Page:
it probably made the bombings more likely, and may well have motivated these specific individuals. i think it's strange how much people confuse the general causes with their substantive content. sure, subjectively AQ has an easy time of it with undereducated and malleable potential bombers, but that doesn't make the reasons good or strong in any wider rational schema. saudi 'not being islamic enough' is a bit of a chin-stroker.
i said for osama bin laden's taste, not mine or yours. it is also naive to claim that the terrorists are uneducated, because they are not.



pre-sanctions iraq under saddam -- so nice.
that does not make the west look good though and we all know why.

having said that, pre-sanctions iraq under baathists was a nicer place than it is now in many regards and it seems most iraqis see it that way. and even if things had improved, the war against iraq remains a criminal enterprise with criminal motives behind it.




The iraq war is barely over, so impact from terrorism as a direct result will be a few years in my opinion - allowing for the mobilisation and manifestation of hatred.
most informed observers disagree.




i dunno, i think the afghanistan war a) killed relatively few civilians, b) there wasn't much infrastructure to damage, but again, not such a destructive war. it's an interesting theory which i am surprised blair hasn't picked up on -- for most people the afghanistan war was *much* more easily justified, so if blair said 'oh this is revenge for afghanistan', most people would not see that as a 'legitimate grievance' on behalf of the bombers (unless they *liked* theocratic dictatorship, er, in which case, lame grievance).
the war in afghanistan was as criminal as the war in iraq is, even if less obviously so. in fact it should be seen as a part of the same thing not simply because bush says it is ("the war on terror" etc.). the results are also far from nice. it would be stupid to try to sell afghanistan as a success story. so yes, afghanistan is another place where the west messed things up. it is another chapter in the history of ciminality and humiliation that surely contributed to radicalising a lot of young muslims

hombre
20-07-2005, 12:58 PM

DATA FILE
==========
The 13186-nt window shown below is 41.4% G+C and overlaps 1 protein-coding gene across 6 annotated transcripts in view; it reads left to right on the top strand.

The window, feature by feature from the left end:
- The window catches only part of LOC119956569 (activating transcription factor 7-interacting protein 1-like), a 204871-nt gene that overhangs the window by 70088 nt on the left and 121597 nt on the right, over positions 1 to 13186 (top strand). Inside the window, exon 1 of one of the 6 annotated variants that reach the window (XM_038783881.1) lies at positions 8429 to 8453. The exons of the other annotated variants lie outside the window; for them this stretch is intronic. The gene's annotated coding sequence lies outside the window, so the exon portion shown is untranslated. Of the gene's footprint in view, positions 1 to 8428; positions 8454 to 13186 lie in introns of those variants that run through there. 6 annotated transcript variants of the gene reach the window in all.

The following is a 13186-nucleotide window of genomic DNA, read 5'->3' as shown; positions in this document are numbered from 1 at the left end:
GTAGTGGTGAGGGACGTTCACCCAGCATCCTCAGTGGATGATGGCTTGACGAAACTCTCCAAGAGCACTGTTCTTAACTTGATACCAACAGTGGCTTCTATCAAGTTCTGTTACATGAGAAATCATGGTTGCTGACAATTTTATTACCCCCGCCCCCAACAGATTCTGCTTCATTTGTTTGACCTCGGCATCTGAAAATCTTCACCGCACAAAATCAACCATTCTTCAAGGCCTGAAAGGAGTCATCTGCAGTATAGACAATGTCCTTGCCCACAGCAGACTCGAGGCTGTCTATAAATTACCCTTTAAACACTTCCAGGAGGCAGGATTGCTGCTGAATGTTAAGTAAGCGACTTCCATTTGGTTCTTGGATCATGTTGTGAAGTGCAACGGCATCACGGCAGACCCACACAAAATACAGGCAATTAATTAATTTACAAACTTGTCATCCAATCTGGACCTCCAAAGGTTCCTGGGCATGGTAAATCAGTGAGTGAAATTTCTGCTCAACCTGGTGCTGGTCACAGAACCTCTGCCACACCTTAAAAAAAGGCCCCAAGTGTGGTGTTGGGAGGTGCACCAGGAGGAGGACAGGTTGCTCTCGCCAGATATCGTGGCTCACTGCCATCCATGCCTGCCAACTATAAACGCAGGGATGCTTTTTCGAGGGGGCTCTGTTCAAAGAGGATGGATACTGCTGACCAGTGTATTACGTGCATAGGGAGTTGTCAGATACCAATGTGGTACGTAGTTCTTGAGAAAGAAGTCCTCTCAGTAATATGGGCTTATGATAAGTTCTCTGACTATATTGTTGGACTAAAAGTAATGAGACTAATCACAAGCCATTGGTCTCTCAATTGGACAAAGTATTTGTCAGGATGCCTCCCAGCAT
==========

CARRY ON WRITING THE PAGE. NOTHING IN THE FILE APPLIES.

oh, and that guardian article actually sums it up nicely.

henrymiller
21-07-2005, 12:15 PM
where does 'criminality' come from here? which law do you represent? i would have thought the taliban were equally criminal under any such law. i was uneasy about the afghanistan war -- strange, i thought, to launch a conventional way rather than simply strike terrorist camps, etc.

btw the idea the west 'produced' islamism is crass. it's a bit like saying the british empire 'produced' nationalism in india -- which has elements of truth, but then, did the austrian empire 'produce' italian nationalism? -- and from that arguing kashmir is also britain's fault. it's something like a fantasia which admits no other agency in history than the developed west.

hombre
21-07-2005, 12:58 PM
where does 'criminality' come from here?

both were wars of aggression. we also have every reason to question the motives of those who started them.



which law do you represent?

the un charter, international treaties and the precedent at the nuremberg trials.



i would have thought the taliban were equally criminal under any such law.

not equally, but they are criminal in their own way.



i was uneasy about the afghanistan war -- strange, i thought, to launch a conventional way rather than simply strike terrorist camps, etc.

the question is was the war really necessary and what was the true motivation for starting it. i don't buy what the us government is selling.



btw the idea the west 'produced' islamism is crass. it's a bit like saying the british empire 'produced' nationalism in india -- which has elements of truth, but then, did the austrian empire 'produce' italian nationalism? -- and from that arguing kashmir is also britain's fault. it's something like a fantasia which admits no other agency in history than the developed west.
erm, the us and its allies in the islamic world provided training and weapons for the islamic extremists during the soviet war in afghanistan. they did not simply came into being as a reaction to the western imperialist actions, they were actively supported by the west. furthermore in the past the us considered secular leftist forces to be more threatening to western interests, so they did their best to destroy them. in the process a political vacuum was created that radical islamists were able to occupy.

both in afganistan and in iraq the us forces are fighting against their former allies.